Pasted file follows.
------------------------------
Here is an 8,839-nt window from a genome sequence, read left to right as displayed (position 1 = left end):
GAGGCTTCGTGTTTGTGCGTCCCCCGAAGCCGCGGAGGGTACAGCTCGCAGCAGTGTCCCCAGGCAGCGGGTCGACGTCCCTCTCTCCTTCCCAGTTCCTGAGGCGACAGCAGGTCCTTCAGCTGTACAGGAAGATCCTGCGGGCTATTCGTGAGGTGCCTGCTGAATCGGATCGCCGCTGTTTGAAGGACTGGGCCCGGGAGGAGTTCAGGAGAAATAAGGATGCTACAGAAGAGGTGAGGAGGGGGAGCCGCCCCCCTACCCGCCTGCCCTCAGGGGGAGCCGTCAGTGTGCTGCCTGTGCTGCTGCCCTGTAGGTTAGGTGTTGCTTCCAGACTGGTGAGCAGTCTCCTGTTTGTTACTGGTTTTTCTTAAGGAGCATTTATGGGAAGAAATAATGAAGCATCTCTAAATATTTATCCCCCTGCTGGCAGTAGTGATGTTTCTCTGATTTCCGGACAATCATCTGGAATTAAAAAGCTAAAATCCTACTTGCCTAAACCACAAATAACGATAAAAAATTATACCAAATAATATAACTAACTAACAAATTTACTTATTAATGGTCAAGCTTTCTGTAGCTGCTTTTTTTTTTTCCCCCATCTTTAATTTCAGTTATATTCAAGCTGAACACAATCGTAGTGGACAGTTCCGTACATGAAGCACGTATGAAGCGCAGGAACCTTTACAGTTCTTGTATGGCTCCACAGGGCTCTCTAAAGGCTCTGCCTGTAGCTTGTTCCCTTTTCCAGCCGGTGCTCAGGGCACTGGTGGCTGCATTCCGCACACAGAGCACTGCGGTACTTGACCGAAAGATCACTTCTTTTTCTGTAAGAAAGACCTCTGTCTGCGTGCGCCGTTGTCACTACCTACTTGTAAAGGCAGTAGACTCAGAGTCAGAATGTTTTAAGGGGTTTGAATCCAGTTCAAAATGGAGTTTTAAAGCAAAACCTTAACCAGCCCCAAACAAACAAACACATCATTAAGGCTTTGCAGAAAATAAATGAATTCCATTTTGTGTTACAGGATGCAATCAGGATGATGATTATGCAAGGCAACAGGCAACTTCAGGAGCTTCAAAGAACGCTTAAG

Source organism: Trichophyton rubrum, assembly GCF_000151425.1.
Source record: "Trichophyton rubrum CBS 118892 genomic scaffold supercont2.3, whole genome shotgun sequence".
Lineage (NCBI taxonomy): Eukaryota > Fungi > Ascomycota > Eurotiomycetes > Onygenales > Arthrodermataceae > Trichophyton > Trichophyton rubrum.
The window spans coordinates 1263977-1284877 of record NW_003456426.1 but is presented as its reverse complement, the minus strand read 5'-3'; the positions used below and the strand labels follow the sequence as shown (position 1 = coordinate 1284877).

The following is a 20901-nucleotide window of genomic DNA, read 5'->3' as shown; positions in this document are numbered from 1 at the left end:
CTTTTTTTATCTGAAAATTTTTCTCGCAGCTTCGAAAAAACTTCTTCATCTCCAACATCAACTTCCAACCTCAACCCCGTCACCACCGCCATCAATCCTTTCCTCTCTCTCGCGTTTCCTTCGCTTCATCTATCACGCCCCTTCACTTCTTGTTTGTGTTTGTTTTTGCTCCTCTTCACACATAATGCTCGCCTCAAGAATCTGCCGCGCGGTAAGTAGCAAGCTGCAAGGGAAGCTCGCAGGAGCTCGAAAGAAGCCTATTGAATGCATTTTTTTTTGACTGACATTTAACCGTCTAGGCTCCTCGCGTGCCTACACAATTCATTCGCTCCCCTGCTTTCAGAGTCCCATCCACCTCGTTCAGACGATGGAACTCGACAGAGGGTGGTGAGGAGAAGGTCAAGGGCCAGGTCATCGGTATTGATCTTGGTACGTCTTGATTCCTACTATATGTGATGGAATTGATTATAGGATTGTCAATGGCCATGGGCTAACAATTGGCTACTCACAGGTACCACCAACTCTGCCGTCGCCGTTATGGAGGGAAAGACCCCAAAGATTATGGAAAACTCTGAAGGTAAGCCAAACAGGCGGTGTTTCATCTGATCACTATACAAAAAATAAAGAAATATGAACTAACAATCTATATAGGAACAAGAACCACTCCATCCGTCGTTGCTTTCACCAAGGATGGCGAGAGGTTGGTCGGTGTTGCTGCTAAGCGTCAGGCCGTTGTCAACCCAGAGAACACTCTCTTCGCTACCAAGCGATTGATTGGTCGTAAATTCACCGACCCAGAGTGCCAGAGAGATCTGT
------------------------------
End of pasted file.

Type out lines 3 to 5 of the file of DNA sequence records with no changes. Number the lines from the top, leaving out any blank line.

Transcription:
Source organism: Trichophyton rubrum, assembly GCF_000151425.1.
Source record: "Trichophyton rubrum CBS 118892 genomic scaffold supercont2.3, whole genome shotgun sequence".
Lineage (NCBI taxonomy): Eukaryota > Fungi > Ascomycota > Eurotiomycetes > Onygenales > Arthrodermataceae > Trichophyton > Trichophyton rubrum.